nyone with a Twitter or LinkedIn account will surely be aware of how generative artificial intelligence (AI) tools like Chat GPT have exploded on to the scene over the last few months. Just recently, Chat GPT was even featured on the front cover of Time magazine.
But Chat GPT is just one of literally hundreds of generative AI products currently disrupting the ways in which we interact with technology. Already, it looks like the traditional method of typing a keyword into a search engine and scrolling through websites to find information could be obsolete in a few years.
And generative AI doesn’t stop at written text, either. It’s also transforming how people approach tasks like graphic design, video production, data analysis, and so much more.
With seemingly endless possibilities and use cases for this technology, many people are quite rightly concerned about what this means for the future of the workplace. If a low-cost computer programme can perform a task in seconds, how long until that person is replaced for a fraction of their salary?
Ironically, until recently, most people assumed the first jobs to be threatened by AI would be the low-effort, low-value ones. It seemed sensible that roles like copywriting and graphic design would be safe from AI because of that special element of human creativity and emotion they require.
As it’s turned out, the complete opposite has happened. Businesses are recognising the immense value in asking AI to write 10 variations of the same marketing email in 10 different styles, and having that done in the blink of an eye.
There are two reasons for this surprise trend, both of which may offer some comfort to those of you fearing for your job security.
1 – Firstly, it’s because using AI technology to automate mundane, time-consuming tasks is nothing new.
We’ve all been using this technology for years, even in the workplace, with apps like Grammarly, Surfer for SEO, and even parts of Slack and the Microsoft suite. This new wave of AI products is just taking things to a whole new level in 2023.
2 – The second reason is because AI writing a novel, or painting a masterpiece, is unexpected, controversial, and news-worthy.
Having AI automate data-driven processes is boring and doesn’t catch the eye. The creative capabilities of generative AI are getting all the attention because they’re the most shocking examples.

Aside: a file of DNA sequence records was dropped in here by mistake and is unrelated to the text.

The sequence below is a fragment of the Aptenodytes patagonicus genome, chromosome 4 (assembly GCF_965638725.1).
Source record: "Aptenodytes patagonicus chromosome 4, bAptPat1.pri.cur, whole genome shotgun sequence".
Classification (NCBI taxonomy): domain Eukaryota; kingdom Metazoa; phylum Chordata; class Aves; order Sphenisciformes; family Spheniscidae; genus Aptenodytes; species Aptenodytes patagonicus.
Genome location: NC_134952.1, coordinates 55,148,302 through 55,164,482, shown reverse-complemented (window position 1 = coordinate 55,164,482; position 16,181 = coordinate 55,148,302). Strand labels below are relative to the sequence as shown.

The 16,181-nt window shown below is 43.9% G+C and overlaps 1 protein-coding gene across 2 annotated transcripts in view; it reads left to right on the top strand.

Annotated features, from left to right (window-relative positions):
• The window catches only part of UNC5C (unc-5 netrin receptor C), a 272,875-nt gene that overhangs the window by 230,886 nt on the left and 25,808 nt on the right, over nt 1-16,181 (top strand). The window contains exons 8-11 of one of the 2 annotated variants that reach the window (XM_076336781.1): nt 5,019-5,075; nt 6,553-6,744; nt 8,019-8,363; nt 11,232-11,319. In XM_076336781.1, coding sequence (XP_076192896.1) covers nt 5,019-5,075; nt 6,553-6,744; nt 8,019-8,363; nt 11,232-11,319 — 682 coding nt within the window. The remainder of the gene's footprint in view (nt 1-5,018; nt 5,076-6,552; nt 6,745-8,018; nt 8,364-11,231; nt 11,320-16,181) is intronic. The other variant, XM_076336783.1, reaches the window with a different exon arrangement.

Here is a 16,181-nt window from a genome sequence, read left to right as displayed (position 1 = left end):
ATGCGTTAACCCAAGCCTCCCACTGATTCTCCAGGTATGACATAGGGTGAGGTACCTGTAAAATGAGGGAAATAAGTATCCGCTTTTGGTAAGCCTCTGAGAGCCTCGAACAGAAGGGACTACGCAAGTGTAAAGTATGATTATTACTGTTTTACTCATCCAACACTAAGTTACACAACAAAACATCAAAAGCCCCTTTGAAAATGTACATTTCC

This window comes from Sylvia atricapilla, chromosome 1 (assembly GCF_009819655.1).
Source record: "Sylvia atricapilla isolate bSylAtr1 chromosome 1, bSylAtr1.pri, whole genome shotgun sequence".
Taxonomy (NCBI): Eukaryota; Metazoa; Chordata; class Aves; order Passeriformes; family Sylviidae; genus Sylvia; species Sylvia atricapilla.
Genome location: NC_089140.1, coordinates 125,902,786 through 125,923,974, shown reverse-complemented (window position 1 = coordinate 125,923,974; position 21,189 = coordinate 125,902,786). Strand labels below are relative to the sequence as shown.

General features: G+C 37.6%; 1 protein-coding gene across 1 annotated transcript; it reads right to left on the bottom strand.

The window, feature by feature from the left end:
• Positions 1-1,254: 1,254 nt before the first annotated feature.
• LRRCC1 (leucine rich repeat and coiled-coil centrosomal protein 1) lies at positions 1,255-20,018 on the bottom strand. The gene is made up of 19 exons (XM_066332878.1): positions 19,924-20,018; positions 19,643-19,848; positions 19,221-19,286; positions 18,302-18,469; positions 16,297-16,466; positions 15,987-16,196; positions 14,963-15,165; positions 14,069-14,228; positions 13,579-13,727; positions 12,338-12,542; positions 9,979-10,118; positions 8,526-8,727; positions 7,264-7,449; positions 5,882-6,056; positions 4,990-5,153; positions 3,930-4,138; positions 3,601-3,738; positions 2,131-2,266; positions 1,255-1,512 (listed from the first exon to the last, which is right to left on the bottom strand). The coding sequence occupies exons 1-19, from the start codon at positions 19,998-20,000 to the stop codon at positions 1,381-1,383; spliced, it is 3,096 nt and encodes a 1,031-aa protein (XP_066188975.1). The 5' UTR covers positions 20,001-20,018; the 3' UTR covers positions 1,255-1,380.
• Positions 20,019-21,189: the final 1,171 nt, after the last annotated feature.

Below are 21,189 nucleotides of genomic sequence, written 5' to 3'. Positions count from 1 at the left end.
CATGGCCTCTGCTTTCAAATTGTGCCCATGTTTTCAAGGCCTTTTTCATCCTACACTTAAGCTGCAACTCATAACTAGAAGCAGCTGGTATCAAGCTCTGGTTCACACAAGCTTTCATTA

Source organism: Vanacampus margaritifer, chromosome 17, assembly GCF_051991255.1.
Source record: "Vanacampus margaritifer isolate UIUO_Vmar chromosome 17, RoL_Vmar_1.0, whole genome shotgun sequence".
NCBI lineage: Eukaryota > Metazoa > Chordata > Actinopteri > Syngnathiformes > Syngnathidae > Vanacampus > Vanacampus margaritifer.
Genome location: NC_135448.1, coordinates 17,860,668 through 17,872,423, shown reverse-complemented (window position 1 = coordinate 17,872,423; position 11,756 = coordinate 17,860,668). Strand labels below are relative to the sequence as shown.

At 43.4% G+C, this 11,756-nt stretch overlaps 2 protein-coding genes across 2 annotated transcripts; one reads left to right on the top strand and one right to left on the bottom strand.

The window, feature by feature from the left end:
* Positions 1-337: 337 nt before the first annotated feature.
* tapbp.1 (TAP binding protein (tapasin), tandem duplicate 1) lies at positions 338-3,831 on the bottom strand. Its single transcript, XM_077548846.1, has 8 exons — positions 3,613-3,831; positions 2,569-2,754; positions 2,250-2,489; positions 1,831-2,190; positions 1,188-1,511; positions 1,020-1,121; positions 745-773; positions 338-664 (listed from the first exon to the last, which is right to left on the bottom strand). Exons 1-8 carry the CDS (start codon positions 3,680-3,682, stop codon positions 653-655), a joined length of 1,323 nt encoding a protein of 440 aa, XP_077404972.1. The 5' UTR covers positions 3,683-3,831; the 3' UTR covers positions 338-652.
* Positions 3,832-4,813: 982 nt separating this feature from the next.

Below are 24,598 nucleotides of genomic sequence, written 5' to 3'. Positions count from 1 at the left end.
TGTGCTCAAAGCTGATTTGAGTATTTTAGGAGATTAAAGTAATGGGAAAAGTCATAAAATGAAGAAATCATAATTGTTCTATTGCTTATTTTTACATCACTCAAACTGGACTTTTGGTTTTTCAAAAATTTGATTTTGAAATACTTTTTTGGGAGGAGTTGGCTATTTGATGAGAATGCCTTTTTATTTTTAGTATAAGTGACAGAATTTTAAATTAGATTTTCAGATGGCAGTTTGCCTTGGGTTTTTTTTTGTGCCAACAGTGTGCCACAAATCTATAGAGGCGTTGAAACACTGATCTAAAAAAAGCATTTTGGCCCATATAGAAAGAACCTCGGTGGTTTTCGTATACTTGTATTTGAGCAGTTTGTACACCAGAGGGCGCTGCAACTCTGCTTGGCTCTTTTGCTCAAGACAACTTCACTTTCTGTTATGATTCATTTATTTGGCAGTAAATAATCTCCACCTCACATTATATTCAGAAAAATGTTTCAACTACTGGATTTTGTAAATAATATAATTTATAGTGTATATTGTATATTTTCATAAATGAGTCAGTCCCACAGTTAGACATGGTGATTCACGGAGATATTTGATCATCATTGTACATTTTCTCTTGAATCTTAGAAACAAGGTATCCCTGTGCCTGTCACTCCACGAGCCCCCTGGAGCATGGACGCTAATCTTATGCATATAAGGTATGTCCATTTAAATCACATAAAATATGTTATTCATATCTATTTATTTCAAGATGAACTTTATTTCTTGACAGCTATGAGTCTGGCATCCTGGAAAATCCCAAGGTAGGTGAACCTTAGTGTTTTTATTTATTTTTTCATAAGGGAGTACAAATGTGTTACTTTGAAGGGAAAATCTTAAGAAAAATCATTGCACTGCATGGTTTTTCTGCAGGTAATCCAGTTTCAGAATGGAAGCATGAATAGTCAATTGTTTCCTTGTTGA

Also Art / creativity is the apex of human expression and it is psychologically threatening to have technology encroach on this area. This therefore grabs headlines.
Really, though, this technology is about to change almost every job in the world in some way. That includes the role of B2B event production.
With that in mind, we’ve decided to take a forward-thinking approach and explore the technology in more detail, to help you understand it better and know what to expect over the next year or so.
What Exactly is Generative AI?
Generative AI is a type of technology where a set of algorithms allow a machine to learn a certain function, and then generate content based on a set of parameters or prompts it’s been trained to respond to. For example, Chat GPT has been fed large volumes of information scraped from the Internet, stored it, learned it, and then been trained to answer prompts with relevant content.
Microsoft’s AI-powered Bing search engine, on the other hand, is actually connected to the Internet and searches pages based on your question to provide you with a relevant answer.
Basically, whatever “prompt” you input into a generative AI system, it will provide you with an answer, whether you’ve asked it a question, instructed it to do a task, or given it direction to create an image or a video.
Please note – generative AI is a complex technology, and exploring how it actually works in detail won’t be something we can achieve in this article. If you’d like to gain a better understanding, this very helpful article from McKinsey is a great starting point.